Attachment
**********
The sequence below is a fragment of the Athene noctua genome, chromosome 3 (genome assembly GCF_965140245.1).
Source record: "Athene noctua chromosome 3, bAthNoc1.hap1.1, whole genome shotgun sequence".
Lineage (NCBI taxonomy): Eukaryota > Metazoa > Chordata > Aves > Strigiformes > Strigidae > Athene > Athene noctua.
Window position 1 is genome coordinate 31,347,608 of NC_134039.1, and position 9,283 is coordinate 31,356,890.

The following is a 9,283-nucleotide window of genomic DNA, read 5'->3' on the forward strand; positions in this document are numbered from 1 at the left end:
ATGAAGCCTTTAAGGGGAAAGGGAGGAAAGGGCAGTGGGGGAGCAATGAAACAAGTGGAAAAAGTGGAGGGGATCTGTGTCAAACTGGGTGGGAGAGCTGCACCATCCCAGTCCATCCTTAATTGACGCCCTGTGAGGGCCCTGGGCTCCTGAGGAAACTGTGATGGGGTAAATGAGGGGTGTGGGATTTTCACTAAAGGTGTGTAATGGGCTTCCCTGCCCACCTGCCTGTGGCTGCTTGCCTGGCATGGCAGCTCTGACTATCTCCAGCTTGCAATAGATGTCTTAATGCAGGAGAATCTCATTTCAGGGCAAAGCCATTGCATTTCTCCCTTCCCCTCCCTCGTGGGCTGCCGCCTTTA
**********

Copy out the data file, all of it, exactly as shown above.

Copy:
The sequence below is a fragment of the Athene noctua genome, chromosome 3 (genome assembly GCF_965140245.1).
Source record: "Athene noctua chromosome 3, bAthNoc1.hap1.1, whole genome shotgun sequence".
Lineage (NCBI taxonomy): Eukaryota > Metazoa > Chordata > Aves > Strigiformes > Strigidae > Athene > Athene noctua.
Window position 1 is genome coordinate 31,347,608 of NC_134039.1, and position 9,283 is coordinate 31,356,890.

The following is a 9,283-nucleotide window of genomic DNA, read 5'->3' on the forward strand; positions in this document are numbered from 1 at the left end:
ATGAAGCCTTTAAGGGGAAAGGGAGGAAAGGGCAGTGGGGGAGCAATGAAACAAGTGGAAAAAGTGGAGGGGATCTGTGTCAAACTGGGTGGGAGAGCTGCACCATCCCAGTCCATCCTTAATTGACGCCCTGTGAGGGCCCTGGGCTCCTGAGGAAACTGTGATGGGGTAAATGAGGGGTGTGGGATTTTCACTAAAGGTGTGTAATGGGCTTCCCTGCCCACCTGCCTGTGGCTGCTTGCCTGGCATGGCAGCTCTGACTATCTCCAGCTTGCAATAGATGTCTTAATGCAGGAGAATCTCATTTCAGGGCAAAGCCATTGCATTTCTCCCTTCCCCTCCCTCGTGGGCTGCCGCCTTTA